In the 1940s at Bell Labs in Murray Hill, New Jersey, physicists John Bardeen, Walter Brattain, and William Shockley set about studying semiconductor materials to see whether they could create a durable alternative that might eventually replace vacuum tubes in telephone networks.
Bardeen, Brattain and Shockley had tested various combinations of p-type and n-type semiconductors under different conditions until they finally found a configuration that would allow a thin layer of semiconductor to regulate a large flow of current between two electrodes.
On December 16, 1947, they demonstrated the first working transistor, now known as the point-contact transistor (a feat for which they were awarded the 1956 Nobel Prize in Physics). The first transistor was roughly the size of a thumb.
The first transistor ever assembled
The first transistor ever assembled. It was called a point contact transistor because amplification occurred when two pointed metal contacts were pressed onto the surface of the semi-conductor material. (Image: Nokia Bell Labs)
Although the point-contact transistor was the first transistor invented, it never succeeded commercially because hard-to-control variations in the metal-to-semiconductor point contacts made it difficult to manufacture them reliably and with uniform operating characteristics.
Commercial transistors started to take off after in July 1951, Bell Labs announced the successful invention and development of the junction transistor.
By the end of the 1950s, bipolar junction transistors had almost completely replaced electron tubes in computer applications.
The transistor worked more efficiently than the vacuum tube and operated on less power. Not only did this revolutionize telephone networks and computer technology, but it also allowed computers to become smaller and more cost-effective and advance at a faster pace. Transistors became the steppingstone between vacuum tubes and modern computer technology.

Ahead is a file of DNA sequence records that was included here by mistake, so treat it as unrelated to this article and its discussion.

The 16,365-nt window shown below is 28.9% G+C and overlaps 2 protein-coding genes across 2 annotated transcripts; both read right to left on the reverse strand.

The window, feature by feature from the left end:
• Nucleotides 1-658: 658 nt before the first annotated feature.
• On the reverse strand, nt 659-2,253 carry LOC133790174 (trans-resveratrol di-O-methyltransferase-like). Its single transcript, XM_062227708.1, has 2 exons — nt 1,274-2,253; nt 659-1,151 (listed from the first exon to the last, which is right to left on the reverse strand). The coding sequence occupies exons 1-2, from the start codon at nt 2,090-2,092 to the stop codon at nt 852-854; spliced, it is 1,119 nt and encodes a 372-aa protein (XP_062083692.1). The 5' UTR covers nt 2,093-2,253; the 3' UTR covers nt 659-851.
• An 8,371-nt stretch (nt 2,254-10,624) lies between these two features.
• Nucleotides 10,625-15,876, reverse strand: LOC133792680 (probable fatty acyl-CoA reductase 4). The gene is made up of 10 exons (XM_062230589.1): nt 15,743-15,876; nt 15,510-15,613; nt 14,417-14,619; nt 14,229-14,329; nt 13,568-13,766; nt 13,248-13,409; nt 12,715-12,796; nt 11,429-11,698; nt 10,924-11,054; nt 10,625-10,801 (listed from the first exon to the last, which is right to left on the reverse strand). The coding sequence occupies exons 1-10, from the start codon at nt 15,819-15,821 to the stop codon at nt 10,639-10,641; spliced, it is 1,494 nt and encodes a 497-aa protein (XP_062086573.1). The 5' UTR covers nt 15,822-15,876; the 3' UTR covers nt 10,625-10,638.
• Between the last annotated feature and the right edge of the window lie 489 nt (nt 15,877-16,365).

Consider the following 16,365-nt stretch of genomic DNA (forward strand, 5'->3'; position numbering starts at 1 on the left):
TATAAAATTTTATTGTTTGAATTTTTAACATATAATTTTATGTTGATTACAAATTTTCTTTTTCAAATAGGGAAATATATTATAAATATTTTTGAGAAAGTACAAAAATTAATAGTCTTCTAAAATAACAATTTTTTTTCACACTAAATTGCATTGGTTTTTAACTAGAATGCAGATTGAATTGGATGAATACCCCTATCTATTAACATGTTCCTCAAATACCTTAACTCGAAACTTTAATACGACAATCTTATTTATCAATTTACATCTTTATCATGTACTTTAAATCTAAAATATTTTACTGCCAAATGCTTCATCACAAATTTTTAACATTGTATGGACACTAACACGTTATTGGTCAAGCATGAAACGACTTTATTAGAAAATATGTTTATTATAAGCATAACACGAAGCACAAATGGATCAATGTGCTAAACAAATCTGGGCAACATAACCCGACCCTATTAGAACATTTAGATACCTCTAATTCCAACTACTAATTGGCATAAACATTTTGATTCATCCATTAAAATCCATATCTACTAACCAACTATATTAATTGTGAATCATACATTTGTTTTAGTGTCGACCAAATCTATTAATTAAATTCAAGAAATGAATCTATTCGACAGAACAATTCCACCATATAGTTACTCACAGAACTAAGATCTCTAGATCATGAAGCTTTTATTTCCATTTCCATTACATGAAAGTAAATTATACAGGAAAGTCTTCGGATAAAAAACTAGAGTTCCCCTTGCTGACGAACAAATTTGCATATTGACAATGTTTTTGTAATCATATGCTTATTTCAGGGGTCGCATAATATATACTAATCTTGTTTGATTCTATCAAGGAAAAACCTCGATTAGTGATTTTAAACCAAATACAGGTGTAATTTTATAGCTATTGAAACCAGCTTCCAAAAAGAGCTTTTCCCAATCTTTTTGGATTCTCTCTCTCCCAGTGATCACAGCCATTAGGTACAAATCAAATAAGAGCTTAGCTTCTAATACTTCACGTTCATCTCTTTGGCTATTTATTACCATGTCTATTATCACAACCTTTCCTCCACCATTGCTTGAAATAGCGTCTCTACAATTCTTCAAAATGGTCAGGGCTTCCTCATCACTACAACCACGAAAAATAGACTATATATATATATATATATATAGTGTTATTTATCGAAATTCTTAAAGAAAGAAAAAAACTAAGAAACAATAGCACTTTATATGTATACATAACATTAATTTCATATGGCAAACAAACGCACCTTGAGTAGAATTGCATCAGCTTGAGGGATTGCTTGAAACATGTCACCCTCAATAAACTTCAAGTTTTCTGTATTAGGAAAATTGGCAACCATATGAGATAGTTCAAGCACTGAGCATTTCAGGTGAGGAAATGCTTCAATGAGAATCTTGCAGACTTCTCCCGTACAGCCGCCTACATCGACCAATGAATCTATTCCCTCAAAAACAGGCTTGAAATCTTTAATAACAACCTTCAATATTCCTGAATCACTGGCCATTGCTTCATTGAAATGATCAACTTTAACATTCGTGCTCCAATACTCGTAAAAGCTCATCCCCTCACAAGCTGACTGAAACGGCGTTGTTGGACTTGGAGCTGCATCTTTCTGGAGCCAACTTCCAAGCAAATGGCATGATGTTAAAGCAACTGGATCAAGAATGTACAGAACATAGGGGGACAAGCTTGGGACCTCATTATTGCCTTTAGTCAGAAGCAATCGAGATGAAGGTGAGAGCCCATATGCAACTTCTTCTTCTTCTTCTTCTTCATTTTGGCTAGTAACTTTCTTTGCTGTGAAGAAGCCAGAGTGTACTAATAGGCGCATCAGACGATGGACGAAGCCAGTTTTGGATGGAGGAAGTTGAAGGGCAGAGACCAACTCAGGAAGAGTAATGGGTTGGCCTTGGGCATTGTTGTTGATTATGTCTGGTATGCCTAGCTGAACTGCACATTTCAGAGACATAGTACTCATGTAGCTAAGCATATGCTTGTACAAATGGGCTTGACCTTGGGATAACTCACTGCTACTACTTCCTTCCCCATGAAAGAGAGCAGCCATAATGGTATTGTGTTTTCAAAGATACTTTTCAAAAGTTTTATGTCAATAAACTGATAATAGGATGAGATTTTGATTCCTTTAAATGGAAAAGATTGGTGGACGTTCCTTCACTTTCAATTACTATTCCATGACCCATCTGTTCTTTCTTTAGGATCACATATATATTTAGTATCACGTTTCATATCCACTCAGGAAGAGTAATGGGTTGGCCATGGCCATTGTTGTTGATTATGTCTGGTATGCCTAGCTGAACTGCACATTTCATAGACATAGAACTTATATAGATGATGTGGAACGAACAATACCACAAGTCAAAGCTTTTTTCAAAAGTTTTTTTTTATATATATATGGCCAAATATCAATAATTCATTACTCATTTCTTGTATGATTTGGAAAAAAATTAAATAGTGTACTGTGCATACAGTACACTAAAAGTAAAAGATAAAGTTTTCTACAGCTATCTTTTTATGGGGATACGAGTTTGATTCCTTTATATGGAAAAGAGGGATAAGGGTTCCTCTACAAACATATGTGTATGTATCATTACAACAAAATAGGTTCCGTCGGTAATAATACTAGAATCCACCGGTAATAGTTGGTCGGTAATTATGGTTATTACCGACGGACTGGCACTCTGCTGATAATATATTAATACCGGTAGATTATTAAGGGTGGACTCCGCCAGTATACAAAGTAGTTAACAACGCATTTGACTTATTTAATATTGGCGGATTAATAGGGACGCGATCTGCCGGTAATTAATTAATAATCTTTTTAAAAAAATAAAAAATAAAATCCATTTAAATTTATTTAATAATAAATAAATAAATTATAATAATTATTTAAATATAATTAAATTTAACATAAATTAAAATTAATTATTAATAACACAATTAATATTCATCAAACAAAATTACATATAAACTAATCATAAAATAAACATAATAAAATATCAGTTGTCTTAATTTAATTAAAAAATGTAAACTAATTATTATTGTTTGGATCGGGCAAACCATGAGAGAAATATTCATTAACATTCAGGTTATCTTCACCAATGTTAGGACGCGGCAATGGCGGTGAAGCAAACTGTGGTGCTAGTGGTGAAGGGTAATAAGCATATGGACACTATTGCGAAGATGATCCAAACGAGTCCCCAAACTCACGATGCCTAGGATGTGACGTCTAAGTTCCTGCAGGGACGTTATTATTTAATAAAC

The year 1971 saw the advent of the first microprocessor: Intel’s 4004, incorporating 2,300 transistors and the first memory. The Intel 4004 microprocessor circuit line width was 10 microns, or 10,000 nanometers. 40 years later, an Intel Core processor with a 32 nm processing die held 560 million transistors. Another 10 years later, by 2021, the top-of-the-line M2 processors used by Apple are chips built with 5-nm technology that contain 20 billion transistors.
The complexity of integrated circuits has grown exponentially, doubling every 2 to 3 years according to Moore's law, as transistors continue to become increasingly miniaturized.
Moore’s Law, postulated by Intel’s co-founder Gordon Moore in 1965, observes the empirical regularity that the number of transistors on integrated circuits doubles approximately every two years. This observation has held for more than 50 years now and drives the progress in computing such as the processing speed and the price of computers.
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Moore's Law: The number of transistors doubles every two years. (click on image to enlarge) (Source: OurWorldInData.org, CC-BY license)

How do transistors work?

A transistor is a device for controlling, amplifying, and generating electrical signals in virtually all modern electronic devices. It relies on the electronic properties of a semiconductor material for its function to regulate or control current or voltage flow, amplifying and generating these electrical signals, and acting as a switch/gate for them.
The transistor works like an electronic switch that can turn a current ON and OFF. Its basic working principle therefore applies directly to processing binary code (0, the current is blocked, 1 it goes through) in logic circuits (inverters, gates, adders, and memory cells). But a transistor can also be turned partly on, which is useful for building amplifiers.

The role of semiconductors